Chest | General Practice | Drowning (Symptom)
Drowning is a common cause of death and disability. Death caused by suffocation and hypoxia (lack of oxygen) associated with immersion in a fluid. Most often, the person inhales liquid into the lungs; sometimes, no liquid enters the lungs, a condition called dry drowning. Near drowning is the survival of a drowning event involving unconsciousness or water inhalation and can lead to serious secondary complications, including death, after the event.
Drowning occurs when water comes into contact with the larynx (voice box). After an initial gasp, there is an initial voluntary breath holding. This is followed by spasm of the larynx and the development of hypoxemia or decreased levels of oxygen in the bloodstream. Lack of oxygen causes aerobic metabolism to stop, and the body becomes acidotic. If not corrected quickly, the lack of oxygen in combination with too much acid may lead to problems with the electrical conduction system of the heart (cardiac arrest) and lack of blood supply to the brain. As body function declines, the larynx may relax and allow water to enter the lungs.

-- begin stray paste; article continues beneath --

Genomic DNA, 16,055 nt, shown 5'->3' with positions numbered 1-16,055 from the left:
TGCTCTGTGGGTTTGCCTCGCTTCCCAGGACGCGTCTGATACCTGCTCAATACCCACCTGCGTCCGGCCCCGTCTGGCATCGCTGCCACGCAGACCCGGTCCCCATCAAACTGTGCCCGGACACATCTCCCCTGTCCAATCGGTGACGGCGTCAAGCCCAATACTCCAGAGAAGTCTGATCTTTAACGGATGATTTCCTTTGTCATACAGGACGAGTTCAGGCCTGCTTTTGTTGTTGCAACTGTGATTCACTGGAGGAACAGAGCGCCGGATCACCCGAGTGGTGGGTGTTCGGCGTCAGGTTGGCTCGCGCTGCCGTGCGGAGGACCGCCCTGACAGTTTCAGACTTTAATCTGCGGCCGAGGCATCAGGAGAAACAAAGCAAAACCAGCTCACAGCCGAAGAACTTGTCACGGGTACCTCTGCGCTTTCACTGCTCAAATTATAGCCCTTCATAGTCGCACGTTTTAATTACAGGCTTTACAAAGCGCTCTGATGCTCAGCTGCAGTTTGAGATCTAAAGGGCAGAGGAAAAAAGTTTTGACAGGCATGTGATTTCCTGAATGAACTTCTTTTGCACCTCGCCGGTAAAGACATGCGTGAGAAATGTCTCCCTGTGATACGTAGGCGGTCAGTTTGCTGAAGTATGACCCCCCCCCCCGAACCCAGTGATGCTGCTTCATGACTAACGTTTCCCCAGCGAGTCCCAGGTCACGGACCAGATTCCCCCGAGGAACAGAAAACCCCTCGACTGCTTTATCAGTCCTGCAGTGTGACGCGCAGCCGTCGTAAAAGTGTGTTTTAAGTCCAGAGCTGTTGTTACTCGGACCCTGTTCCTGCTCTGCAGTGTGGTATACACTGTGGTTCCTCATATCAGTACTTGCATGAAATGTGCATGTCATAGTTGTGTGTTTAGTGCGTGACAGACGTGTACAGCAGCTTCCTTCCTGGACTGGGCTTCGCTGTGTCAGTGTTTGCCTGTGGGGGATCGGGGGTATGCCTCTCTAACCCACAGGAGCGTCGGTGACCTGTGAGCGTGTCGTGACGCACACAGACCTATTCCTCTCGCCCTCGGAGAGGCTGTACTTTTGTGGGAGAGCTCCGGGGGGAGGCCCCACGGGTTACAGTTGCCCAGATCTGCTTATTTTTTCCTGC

Experts differentiate between distress and drowning. People in trouble and distress still have the ability to keep afloat, signal for help and take actions. In case pf drowning people are suffocating and are in imminent danger of death within seconds.
Drowning falls into two categories: passive drowning (people who suddenly sink or have sunk due to a change in their circumstances and active drowning (people such as non-swimmers and the exhausted or hypothermic at the surface, who are unable to hold their mouth above water and are suffocating due to lack of air).